The cross was the symbol of a teacher from God who taught and lived the teaching that people who were considered outside the circle of decent company—the poor, the diseased, the unclean, the morally suspect, ethnic minorities, and anybody else who was not part of the moral elite—were inside his and God’s circle; Jesus accepted death rather than giving up living and teaching that way.

This is why the cross felt like love to prostitutes and tax collectors and the poor and despised. Jesus would rather die than turn his back on them.
Then something else happened. After his execution, Jesus’ followers experienced Jesus still alive in their midst; they experienced his acceptance, inclusion and empowerment in the breaking of bread and the sharing of the cup the way he used to do when he was physically with them.

A new movement of grace and inclusion for people who had experienced themselves as rejected by God and humanity was born. Still today, when we gather, we experience acceptance, inclusion and empowerment in the breaking of bread and the sharing of the cup and we are energized to work for the inclusion and empowerment of all people in the world.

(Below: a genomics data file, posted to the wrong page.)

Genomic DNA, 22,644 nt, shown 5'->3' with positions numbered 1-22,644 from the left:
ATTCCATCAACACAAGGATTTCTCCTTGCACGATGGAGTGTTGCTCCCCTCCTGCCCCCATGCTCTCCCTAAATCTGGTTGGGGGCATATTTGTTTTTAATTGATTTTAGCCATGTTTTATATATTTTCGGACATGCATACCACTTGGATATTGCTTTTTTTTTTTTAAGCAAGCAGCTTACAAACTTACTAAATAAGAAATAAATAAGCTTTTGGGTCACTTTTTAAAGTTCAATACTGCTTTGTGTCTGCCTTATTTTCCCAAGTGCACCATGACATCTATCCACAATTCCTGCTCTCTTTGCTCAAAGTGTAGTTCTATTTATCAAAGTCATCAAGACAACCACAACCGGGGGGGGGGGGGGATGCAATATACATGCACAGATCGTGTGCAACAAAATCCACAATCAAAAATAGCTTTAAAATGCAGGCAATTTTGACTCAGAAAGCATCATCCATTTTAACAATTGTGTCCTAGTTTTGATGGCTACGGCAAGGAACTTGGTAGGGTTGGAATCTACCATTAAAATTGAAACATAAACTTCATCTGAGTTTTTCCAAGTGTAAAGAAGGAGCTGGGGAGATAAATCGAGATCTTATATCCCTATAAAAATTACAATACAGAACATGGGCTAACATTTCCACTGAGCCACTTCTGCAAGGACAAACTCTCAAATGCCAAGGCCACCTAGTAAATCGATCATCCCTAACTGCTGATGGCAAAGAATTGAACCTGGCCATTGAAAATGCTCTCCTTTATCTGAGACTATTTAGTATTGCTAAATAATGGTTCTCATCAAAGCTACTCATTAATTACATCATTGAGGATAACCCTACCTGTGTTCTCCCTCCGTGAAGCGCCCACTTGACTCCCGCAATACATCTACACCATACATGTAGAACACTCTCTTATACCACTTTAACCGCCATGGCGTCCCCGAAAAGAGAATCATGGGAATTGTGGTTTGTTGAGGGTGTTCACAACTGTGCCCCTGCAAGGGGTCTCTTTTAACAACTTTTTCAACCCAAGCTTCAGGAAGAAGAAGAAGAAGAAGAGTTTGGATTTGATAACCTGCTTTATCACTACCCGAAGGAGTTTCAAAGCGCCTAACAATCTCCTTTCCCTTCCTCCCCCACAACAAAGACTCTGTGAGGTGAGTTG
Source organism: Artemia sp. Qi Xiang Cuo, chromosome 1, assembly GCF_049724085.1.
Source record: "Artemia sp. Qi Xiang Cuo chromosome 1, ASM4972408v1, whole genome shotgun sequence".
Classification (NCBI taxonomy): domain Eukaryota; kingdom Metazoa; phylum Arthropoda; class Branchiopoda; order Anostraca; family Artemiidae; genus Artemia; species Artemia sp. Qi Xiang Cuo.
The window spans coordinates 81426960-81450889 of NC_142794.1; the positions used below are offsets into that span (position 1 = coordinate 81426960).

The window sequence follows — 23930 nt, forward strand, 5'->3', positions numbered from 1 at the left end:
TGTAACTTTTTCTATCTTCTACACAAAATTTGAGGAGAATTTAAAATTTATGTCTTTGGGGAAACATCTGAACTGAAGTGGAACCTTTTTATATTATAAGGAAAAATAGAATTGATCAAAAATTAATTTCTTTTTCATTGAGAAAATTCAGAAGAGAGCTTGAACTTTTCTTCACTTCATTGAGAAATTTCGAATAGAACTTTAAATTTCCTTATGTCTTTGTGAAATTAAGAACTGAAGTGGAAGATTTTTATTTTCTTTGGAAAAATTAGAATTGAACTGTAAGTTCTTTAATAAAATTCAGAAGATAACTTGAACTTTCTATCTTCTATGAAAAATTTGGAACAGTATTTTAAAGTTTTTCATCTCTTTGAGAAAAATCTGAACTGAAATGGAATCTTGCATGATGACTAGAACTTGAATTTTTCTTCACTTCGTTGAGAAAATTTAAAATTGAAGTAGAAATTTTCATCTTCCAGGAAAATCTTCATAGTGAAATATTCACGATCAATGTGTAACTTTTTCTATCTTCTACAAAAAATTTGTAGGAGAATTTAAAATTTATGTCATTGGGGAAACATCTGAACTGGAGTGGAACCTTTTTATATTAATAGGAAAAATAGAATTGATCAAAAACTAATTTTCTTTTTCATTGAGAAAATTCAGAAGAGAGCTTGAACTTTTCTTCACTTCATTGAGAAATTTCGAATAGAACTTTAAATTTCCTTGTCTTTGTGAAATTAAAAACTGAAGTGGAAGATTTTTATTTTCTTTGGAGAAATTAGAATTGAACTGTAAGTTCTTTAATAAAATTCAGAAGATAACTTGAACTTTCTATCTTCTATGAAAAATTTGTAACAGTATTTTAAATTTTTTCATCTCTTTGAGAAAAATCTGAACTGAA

They killed Jesus on the cross but he rose again. His was a truth they could not kill.

Eventually some followers of Jesus came to an even bigger conclusion. They wrote some poems about it.

Let me read you some of the poems. Here’s a poem:

In the beginning was the Word, and the Word was with God, and the Word was God.
He was in the beginning with God. All things came into being through him, and without him not one thing came into being. What has come into being in him was life, and the life was the light of all people.
The light shines in the darkness, and the darkness did not overcome it. … The true light, which enlightens everyone, was coming into the world.
And the Word became flesh and lived among us, and we have seen his glory, the glory as of a parent's only child, full of grace and truth.
From his fullness we have all received, grace upon grace.

That poem is from the first chapter of the Gospel of John. It says that the Jesus who would rather go to the cross than turn his back on the poor and the outcast, tax collectors and sinners, prostitutes and Samaritans; it says this same Jesus is the one through whom the universe came into being. This same Jesus is the source of life itself. It is poetry, but it is great poetry. The one who would not let the rich Pharisee diss the “prostitute”—all things came into being through him—and without him not one thing came into being. What came into being in him was life—the guy who wouldn’t let the Pharisee put down the prostitute—he defines life the way it has always been meant to be lived.